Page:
New Option for Cervical Cancer Screening — Self-Collected Samples

An image of a uterus

The FDA recently approved HPV testing using self-collected samples. These tests must still be done in a health care provider’s office and sent to a lab for analysis. But experts hope allowing people to collect their own samples will increase screening rates.

HPV testing is an important part of cervical cancer screening and prevention. The HPV test examines cells from the cervix for high-risk types of HPV that have been known to cause cervical cancer. HPV testing is sometimes done by itself and sometime coupled with a Pap test. The Pap test examines cells from the cervix for precancerous changes. If found, these changes can be treated to prevent cervical cancer from developing.

Both Pap tests and HPV tests have always been done by health care providers, usually gynecologists. These tests are often a part of a pelvic exam, and providers may use a speculum to hold the vagina open while they collect the cells.

The National Cancer Institute partnered with medical schools and cancer centers across the country to look at the effectiveness of self-collected samples. Tests for other things—from COVID to STIs—rely on self-collected samples, so we know that people are willing to swab themselves. Still, researchers had to make sure that the samples people collected on their own were good enough to be tested.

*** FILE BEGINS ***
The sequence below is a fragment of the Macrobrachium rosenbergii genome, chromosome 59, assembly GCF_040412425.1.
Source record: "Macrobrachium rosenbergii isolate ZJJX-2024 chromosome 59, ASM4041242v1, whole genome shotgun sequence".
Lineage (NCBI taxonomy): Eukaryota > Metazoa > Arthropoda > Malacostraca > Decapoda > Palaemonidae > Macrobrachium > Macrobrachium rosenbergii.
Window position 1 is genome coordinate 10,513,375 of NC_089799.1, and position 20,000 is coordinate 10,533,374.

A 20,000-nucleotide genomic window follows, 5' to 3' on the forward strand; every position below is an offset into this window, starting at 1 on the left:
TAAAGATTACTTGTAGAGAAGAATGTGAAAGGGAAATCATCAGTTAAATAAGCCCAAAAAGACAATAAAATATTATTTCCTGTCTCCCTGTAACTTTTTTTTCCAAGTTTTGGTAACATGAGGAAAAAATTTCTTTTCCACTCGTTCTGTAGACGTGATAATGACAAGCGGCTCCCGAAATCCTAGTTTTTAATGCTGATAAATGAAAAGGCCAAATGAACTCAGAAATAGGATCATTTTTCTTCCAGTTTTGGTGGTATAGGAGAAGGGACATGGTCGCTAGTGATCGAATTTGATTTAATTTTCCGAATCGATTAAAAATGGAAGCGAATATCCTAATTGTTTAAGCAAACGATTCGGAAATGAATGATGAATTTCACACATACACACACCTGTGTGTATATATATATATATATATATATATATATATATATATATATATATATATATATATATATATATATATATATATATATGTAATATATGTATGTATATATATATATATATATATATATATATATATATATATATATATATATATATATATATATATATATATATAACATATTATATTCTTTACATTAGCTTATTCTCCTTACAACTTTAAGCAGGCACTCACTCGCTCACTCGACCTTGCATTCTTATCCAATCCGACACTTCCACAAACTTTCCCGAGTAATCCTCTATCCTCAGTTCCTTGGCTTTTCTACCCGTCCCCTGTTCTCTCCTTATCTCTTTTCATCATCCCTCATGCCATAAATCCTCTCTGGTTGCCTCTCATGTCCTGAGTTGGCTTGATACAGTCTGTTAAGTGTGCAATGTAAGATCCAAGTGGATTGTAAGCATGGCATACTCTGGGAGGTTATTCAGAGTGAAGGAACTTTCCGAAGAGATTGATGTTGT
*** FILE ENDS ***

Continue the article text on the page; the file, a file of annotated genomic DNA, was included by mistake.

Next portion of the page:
Based on success in that research, the FDA has now approved two self-collection tests. These are not home tests. They have to be ordered by a doctor who will give directions, send the sample to a lab, and receive the results. But no examination is required. A person can simply be given the kit and a private space to collect a sample.

New Options for Screening

This opens up many more possibilities for cervical cancer screening. People will now be able to get tested at their primary care provider’s office, an urgent care clinic, a mobile clinic, or even in some pharmacies. This could be particularly helpful for people who don’t have access to a gynecologist, or those who don’t feel comfortable with vaginal exams.

We know that screening—whether done with a Pap test, an HPV test, or both—can dramatically reduce a person’s risk of getting this cancer. Cervical cancers deaths have dropped by over half since the 1970s because of widespread screening. In recent years, however, the number of people who should have been screened but haven’t has gone up. One study found that in 2005 only 14% of eligible people were overdue for screening but by 2019 this had gone up to 23%. That study also found that screening rates were lowest among Asian and Hispanic women, women who live in rural areas, those who don’t have insurance, and those who identify as LGBTQ.

By removing barriers like location and embarrassment, self-collection may increase the number of people who get screened on schedule. The next step would be a test that can be collected at home and sent to a lab without a visit to any health care provider. The FDA is looking at data from research on home-testing, and this kind of test might be available soon.